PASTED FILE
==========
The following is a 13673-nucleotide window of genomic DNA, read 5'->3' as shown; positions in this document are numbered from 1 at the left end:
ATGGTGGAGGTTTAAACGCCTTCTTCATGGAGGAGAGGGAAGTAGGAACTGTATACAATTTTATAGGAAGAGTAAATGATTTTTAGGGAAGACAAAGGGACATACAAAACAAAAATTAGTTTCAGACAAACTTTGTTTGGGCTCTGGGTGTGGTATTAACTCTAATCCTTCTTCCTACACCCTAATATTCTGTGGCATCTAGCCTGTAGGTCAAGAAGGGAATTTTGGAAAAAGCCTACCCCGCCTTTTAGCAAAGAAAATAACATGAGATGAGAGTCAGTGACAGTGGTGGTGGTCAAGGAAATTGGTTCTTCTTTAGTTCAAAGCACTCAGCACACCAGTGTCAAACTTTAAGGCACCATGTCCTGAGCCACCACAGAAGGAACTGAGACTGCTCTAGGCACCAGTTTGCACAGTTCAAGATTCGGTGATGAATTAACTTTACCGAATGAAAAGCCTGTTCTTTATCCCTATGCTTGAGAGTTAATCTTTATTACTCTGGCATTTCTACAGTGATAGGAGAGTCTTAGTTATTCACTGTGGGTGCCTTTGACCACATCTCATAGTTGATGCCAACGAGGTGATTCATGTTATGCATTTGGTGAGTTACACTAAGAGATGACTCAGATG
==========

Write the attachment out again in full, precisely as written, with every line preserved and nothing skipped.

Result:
The following is a 13673-nucleotide window of genomic DNA, read 5'->3' as shown; positions in this document are numbered from 1 at the left end:
ATGGTGGAGGTTTAAACGCCTTCTTCATGGAGGAGAGGGAAGTAGGAACTGTATACAATTTTATAGGAAGAGTAAATGATTTTTAGGGAAGACAAAGGGACATACAAAACAAAAATTAGTTTCAGACAAACTTTGTTTGGGCTCTGGGTGTGGTATTAACTCTAATCCTTCTTCCTACACCCTAATATTCTGTGGCATCTAGCCTGTAGGTCAAGAAGGGAATTTTGGAAAAAGCCTACCCCGCCTTTTAGCAAAGAAAATAACATGAGATGAGAGTCAGTGACAGTGGTGGTGGTCAAGGAAATTGGTTCTTCTTTAGTTCAAAGCACTCAGCACACCAGTGTCAAACTTTAAGGCACCATGTCCTGAGCCACCACAGAAGGAACTGAGACTGCTCTAGGCACCAGTTTGCACAGTTCAAGATTCGGTGATGAATTAACTTTACCGAATGAAAAGCCTGTTCTTTATCCCTATGCTTGAGAGTTAATCTTTATTACTCTGGCATTTCTACAGTGATAGGAGAGTCTTAGTTATTCACTGTGGGTGCCTTTGACCACATCTCATAGTTGATGCCAACGAGGTGATTCATGTTATGCATTTGGTGAGTTACACTAAGAGATGACTCAGATG